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Report Card 2011

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University of Denver
College Sustainability Report Card 2011

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University of Denver

School details:

  Grade higher than last year


Endowment: $284 million as of March 31, 2010

Location: Denver, Colorado


Campus Survey: Yes (see response)

Dining Survey: Yes (see response)

Endowment Survey: Yes (see response)

Student Survey: Yes (see response)


Please note: Data was collected in summer 2010 and may no longer be current.


Data compiled from survey responses, when available, and from independent research, when needed. For more information on data collection and evaluation, please see the  Methodology section.

Overall grade  
A -
The Sustainability Council at the University of Denver has worked to bring about a bike-sharing program, a reduction in energy use, and an increase in green building. Energy Star products and EPEAT-certified computers are purchased regularly, and 59 percent of office paper is postconsumer recycled. A revolving loan fund finances campus sustainability projects.
The university has reduced greenhouse gas emissions 5 percent from 2006 levels and aims to achieve a 16 percent reduction by 2020. To reduce energy use, lighting and kitchen hoods have been upgraded for efficiency; economizers and energy management systems are utilized in 89 percent of buildings; and temperature setbacks have been implemented for peak demand times. Competitions encourage departments to reduce energy use.
Dining services spends 38 percent of its food budget on local products. All milk products and almost all yogurt served on campus is hormone and antibiotic free, and fair trade coffee is available at all dining locations. The two main dining halls compost pre- and postconsumer food waste; 98 percent of landscaping waste is mulched; and electronics are collected for recycling.
All new construction at DU must meet LEED Silver standards. Two campus buildings are LEED certified and six meet LEED criteria. Since 2000, DU has repurposed four spaces for alternative use. Low-flow plumbing fixtures have been installed in some buildings, and the university uses weather-informed irrigation. The campus also features a green roof to manage stormwater.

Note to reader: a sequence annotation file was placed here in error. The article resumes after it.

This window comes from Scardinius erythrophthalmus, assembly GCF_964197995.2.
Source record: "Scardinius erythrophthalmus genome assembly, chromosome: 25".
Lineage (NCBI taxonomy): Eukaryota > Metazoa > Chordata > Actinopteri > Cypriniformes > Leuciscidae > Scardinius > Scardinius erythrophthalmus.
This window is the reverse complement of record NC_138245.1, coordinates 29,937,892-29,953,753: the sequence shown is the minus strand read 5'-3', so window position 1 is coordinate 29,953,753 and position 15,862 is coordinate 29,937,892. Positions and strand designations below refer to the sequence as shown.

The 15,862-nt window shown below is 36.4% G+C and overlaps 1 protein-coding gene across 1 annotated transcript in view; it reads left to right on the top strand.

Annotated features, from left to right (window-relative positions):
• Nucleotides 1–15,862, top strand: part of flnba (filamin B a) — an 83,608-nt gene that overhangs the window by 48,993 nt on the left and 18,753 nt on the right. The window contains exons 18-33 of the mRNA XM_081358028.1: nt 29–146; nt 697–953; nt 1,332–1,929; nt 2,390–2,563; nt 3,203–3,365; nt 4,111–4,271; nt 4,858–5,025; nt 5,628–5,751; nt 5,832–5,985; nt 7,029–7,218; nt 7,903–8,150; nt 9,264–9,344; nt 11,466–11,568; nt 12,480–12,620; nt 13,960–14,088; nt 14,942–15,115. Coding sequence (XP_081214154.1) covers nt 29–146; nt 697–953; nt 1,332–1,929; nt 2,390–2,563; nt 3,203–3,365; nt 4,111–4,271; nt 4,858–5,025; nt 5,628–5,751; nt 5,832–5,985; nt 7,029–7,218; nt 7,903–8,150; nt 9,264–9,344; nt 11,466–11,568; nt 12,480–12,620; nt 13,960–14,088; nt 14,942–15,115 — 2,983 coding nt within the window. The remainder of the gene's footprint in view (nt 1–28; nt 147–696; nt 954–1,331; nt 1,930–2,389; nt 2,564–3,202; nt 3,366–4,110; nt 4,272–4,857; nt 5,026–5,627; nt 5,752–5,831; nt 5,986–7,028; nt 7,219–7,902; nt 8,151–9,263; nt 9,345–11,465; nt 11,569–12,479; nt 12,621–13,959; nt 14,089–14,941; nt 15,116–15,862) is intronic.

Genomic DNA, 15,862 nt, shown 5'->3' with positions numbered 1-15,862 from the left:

The Environmental Team has worked on a variety of initiatives, including efforts to reduce waste and encourage purchasing of local and organic food in dining halls, and the organization of an Earth Day celebration and a lightbulb exchange program. The sustainability committee of the student senate is involved with the community and permaculture gardens, the campus bike-sharing program, and a bottled water reduction initiative.
Employees receive free unlimited passes for local transit, and student bus and rail passes are discounted about 93 percent. DU provides online ride-matching to carpoolers and partners with a bike-sharing program. Fifty-one percent of off-campus students and 30 percent of employees commute via environmentally preferable methods.
The university makes a list of all holdings available online to all members of the school community. Only information about asset allocation is available online to the public. The university does not make the shareholder voting record of its commingled funds public.
The university aims to optimize investment returns, and the endowment is currently invested in community development loan funds. The university also uses investment managers who consider environmental and sustainability factors.
The university is unable to vote proxies, as the entire endowment is invested in mutual funds or other commingled investment vehicles.
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